The Internet is all abuzz with articles about how the Microsoft Surface — Microsoft’s upcoming tablet laptop thingie — could easily be priced at $199, but it totally, like, shouldn’t. All the computer manufacturers who pay to install Microsoft’s software on their laptops will be sad. They could charge a lot more for it and anyway, making it cheap would cheapen the brand.
Wait, wait, wait… just stop me here when I understand what’s wrong here. You don’t want Microsoft to price its hot new technology competitively because it might hurt Acer’s feelings?
Oh hell no. I’m sorry, Acer does not get a vote on this one. The consumer does. And while I doubt the high-end Windows 8 Surface will cost $200, the low budget Windows RT one should come as close to that price point as possible.
Why? Well, let’s start with the problem Microsoft is facing: Getting people to buy their products.
Microsoft’s name is universally associated with expensive piles of fecal code riddled with bugs. That’s not really a fair perception anymore, but the sins of the father OSes are inflicted upon its sons. The only way to get past that perception is to reduce financial risk.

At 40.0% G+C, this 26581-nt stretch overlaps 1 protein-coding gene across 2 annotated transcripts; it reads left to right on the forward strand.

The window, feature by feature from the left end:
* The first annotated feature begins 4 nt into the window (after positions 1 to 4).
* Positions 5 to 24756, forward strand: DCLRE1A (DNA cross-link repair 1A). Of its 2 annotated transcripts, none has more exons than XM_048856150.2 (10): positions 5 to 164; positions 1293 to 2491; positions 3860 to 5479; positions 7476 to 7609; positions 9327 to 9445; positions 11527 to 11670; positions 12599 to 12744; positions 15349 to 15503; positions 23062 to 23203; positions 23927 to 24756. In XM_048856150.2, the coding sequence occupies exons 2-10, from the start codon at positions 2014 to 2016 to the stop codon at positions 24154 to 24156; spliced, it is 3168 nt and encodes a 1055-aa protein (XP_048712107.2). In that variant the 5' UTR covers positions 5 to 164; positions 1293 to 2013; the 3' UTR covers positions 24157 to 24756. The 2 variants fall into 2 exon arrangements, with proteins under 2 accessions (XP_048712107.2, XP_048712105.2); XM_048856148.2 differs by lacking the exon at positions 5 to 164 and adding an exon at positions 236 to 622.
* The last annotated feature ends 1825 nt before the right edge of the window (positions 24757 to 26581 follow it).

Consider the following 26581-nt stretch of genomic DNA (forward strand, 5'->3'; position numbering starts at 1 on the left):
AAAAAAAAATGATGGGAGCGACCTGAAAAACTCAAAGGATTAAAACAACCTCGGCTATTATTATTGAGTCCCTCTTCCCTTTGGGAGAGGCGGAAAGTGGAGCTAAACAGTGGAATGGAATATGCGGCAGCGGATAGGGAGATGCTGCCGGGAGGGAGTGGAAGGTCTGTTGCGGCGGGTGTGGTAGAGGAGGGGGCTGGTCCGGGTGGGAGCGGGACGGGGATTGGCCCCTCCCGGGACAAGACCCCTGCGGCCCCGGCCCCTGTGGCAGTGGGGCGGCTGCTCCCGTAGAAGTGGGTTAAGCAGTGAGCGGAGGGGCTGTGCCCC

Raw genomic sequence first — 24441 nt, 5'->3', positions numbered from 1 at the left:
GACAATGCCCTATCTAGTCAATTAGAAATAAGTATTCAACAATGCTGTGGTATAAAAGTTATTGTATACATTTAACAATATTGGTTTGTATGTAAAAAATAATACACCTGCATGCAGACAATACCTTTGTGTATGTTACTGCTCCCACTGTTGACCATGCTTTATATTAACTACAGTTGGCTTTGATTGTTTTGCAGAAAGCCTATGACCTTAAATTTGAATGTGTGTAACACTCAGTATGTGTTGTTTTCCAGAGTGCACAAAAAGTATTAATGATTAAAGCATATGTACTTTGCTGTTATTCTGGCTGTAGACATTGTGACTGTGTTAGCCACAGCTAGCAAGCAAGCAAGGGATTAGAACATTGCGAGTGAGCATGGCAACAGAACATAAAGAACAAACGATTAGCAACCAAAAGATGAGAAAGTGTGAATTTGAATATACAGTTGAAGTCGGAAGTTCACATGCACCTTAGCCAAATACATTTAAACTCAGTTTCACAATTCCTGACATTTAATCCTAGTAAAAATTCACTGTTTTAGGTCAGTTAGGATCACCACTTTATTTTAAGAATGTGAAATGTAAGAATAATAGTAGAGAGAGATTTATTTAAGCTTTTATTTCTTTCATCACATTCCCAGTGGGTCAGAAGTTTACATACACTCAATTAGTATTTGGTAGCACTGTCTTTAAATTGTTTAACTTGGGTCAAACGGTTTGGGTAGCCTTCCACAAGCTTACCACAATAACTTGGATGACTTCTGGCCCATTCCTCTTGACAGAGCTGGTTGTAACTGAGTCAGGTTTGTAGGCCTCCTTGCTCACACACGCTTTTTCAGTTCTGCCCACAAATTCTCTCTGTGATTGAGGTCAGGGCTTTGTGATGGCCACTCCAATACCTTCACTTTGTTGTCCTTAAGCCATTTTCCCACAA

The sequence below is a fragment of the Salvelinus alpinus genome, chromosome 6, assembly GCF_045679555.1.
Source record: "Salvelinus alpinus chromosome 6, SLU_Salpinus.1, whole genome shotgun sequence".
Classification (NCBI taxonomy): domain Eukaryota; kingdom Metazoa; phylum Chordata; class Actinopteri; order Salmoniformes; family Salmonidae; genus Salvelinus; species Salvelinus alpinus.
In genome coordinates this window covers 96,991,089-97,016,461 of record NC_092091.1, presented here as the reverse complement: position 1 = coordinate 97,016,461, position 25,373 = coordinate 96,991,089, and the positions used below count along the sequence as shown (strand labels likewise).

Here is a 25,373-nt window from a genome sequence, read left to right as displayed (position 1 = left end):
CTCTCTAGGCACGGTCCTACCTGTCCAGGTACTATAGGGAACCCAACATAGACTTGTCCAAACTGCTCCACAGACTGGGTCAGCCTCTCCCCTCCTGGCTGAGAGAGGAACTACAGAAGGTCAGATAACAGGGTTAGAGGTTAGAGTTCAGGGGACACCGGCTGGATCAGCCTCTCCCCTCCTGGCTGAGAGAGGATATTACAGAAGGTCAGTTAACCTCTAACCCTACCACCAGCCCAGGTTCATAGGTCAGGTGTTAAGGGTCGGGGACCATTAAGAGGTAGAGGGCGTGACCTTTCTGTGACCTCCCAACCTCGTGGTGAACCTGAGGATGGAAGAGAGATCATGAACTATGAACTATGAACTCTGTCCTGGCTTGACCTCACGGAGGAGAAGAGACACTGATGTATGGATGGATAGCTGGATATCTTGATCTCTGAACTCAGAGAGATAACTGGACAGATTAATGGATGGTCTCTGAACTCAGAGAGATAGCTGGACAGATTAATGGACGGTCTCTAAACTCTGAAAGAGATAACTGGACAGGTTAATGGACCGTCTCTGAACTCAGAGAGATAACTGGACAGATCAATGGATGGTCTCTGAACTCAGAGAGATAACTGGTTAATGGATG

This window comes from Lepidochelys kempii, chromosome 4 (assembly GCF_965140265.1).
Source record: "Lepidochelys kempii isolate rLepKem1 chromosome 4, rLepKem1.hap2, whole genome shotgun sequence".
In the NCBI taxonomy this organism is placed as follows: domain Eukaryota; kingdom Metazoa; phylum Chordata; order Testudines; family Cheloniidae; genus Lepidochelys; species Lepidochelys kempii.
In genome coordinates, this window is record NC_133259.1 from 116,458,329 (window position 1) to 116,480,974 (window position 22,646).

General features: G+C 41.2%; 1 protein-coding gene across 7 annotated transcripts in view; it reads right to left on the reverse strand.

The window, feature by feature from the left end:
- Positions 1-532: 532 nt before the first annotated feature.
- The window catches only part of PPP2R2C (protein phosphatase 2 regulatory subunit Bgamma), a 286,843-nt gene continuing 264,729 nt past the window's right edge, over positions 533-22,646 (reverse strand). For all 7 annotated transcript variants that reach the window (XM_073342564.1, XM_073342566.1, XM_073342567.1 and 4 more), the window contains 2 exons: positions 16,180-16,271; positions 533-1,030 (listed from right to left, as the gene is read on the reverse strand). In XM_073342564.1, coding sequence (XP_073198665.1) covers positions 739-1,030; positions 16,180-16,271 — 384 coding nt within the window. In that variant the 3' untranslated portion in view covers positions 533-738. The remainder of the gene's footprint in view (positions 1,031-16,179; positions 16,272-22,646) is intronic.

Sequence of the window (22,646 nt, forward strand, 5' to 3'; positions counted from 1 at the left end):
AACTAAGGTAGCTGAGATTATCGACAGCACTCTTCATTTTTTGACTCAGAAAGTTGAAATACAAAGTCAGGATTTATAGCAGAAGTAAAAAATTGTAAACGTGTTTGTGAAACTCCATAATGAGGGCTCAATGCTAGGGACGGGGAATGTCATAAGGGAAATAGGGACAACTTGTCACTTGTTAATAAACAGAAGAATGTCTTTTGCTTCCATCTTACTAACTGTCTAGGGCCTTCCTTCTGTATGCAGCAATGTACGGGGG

Secondly, $200 is the sweet spot. The Nexus 7 has done something that a lot of the OEMs have been promising to do for years but have never even come close to pulling off: Selling like an iPad. At the very least they’ll move 6 million by the end of the year, far and away more sales than any Android tablet could dream of. Granted, it’s a spectacular piece of machinery, but the fact that it costs half of what an iPad does is part of what’s pushing so many out the door.
Thirdly, yes, OEMs like Acer and Lenovo rightfully dread the company that provides them with most of the software on their computers getting into hardware, but Microsoft shouldn’t care about their feelings for two reasons. First of all, it’s not like they can just jump ship to Canonical: Ubuntu can’t even play Netflix Streaming, for God’s sake. Could they go Android? Probably, but they’d have to write their own code and it wouldn’t be business friendly. They’d also suddenly be competing with Chromebooks.
The entire reason that Microsoft is even doing this in the first place is the OEMs are screwing up big time. Seriously. Microsoft didn’t engineer its own tablet because they thought it would be neat. It engineered its own tablet because all the people churning out Windows laptops and desktops frankly cannot make a tablet worth using.
Their misadventures in Android prove the point. You notice ASUS, the manufacturer of the Nexus 7 and the Transformer Prime, doesn’t seem to care about Microsoft entering the market. The only people who hate the Surface are the people who had years, billions of dollars, and a free OS to do it, and who blew it.
I don’t normally think Microsoft should be a bully but here I think they should take the OEMs behind the dumpster and pound their faces in. Maybe then they’ll look at what consumers actually want… and try to make it.
image courtesy Microsoft